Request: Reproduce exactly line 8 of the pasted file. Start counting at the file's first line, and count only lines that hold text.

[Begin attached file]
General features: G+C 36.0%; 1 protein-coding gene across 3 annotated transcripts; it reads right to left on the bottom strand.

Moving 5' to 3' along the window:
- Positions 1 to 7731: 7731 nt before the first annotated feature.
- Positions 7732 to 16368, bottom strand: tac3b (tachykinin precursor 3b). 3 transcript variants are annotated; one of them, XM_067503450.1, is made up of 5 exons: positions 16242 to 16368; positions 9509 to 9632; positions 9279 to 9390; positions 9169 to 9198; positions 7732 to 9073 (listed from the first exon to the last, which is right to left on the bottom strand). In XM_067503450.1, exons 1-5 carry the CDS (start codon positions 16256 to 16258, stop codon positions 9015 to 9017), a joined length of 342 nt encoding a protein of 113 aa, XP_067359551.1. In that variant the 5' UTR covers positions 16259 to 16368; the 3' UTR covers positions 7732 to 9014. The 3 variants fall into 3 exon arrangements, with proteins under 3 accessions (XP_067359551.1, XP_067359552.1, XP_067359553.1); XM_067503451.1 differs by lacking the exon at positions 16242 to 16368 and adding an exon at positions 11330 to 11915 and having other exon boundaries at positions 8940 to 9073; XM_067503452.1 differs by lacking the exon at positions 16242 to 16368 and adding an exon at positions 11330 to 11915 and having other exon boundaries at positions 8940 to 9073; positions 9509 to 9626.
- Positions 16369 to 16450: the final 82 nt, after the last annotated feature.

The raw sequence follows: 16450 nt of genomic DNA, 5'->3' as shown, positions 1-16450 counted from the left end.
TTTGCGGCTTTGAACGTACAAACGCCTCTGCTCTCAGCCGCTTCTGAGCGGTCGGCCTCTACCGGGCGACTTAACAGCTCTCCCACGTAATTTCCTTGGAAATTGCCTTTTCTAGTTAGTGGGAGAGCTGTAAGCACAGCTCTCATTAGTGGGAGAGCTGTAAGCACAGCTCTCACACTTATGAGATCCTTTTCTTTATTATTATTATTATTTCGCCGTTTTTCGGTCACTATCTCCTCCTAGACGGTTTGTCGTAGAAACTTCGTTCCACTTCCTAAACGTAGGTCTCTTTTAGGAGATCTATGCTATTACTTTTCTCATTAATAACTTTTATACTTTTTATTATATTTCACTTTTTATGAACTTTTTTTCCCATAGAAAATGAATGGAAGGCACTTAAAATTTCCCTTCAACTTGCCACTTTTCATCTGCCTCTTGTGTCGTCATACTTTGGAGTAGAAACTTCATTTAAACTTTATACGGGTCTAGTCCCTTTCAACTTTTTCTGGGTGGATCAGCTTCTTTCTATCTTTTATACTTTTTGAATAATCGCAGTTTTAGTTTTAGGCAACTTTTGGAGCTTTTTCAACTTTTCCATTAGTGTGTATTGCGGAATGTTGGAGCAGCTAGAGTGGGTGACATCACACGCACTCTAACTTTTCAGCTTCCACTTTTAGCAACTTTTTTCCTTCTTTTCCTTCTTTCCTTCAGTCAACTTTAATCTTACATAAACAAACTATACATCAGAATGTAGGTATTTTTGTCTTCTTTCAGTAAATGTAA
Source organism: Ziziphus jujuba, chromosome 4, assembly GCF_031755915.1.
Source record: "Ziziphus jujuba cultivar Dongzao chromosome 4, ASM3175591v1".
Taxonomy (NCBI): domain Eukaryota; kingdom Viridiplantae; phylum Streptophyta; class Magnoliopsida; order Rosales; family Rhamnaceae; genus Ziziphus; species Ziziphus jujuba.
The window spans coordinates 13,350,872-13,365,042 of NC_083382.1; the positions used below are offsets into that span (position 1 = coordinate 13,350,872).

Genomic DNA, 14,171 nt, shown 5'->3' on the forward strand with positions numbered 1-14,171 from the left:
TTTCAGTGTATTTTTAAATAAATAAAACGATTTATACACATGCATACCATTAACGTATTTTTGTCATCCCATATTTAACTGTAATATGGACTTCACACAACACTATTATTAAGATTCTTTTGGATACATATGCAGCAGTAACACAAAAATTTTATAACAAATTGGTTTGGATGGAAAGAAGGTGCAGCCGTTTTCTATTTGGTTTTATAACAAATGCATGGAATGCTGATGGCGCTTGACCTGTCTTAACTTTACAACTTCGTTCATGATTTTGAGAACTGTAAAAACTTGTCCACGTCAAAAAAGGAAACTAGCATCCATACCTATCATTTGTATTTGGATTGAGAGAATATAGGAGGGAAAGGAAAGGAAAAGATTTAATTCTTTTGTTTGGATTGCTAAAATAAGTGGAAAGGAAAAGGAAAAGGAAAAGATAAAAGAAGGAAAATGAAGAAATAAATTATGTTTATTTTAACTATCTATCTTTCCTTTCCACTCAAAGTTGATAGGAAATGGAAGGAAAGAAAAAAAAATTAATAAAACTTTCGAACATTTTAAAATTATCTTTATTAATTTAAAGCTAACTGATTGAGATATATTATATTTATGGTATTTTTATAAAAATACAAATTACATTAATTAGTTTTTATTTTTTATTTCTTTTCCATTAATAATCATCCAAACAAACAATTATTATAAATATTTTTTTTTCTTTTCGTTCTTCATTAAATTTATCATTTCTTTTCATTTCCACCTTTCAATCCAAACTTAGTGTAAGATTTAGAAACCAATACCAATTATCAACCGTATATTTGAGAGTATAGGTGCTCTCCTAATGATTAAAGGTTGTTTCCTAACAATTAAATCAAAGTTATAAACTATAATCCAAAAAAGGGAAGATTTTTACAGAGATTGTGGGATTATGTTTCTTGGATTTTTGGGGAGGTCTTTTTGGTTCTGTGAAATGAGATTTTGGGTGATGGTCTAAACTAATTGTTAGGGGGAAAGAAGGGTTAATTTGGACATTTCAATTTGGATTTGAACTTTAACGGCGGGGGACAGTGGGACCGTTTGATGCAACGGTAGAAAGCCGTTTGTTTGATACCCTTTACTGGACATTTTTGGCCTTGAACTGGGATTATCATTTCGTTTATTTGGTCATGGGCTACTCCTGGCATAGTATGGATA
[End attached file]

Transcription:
Source organism: Ziziphus jujuba, chromosome 4, assembly GCF_031755915.1.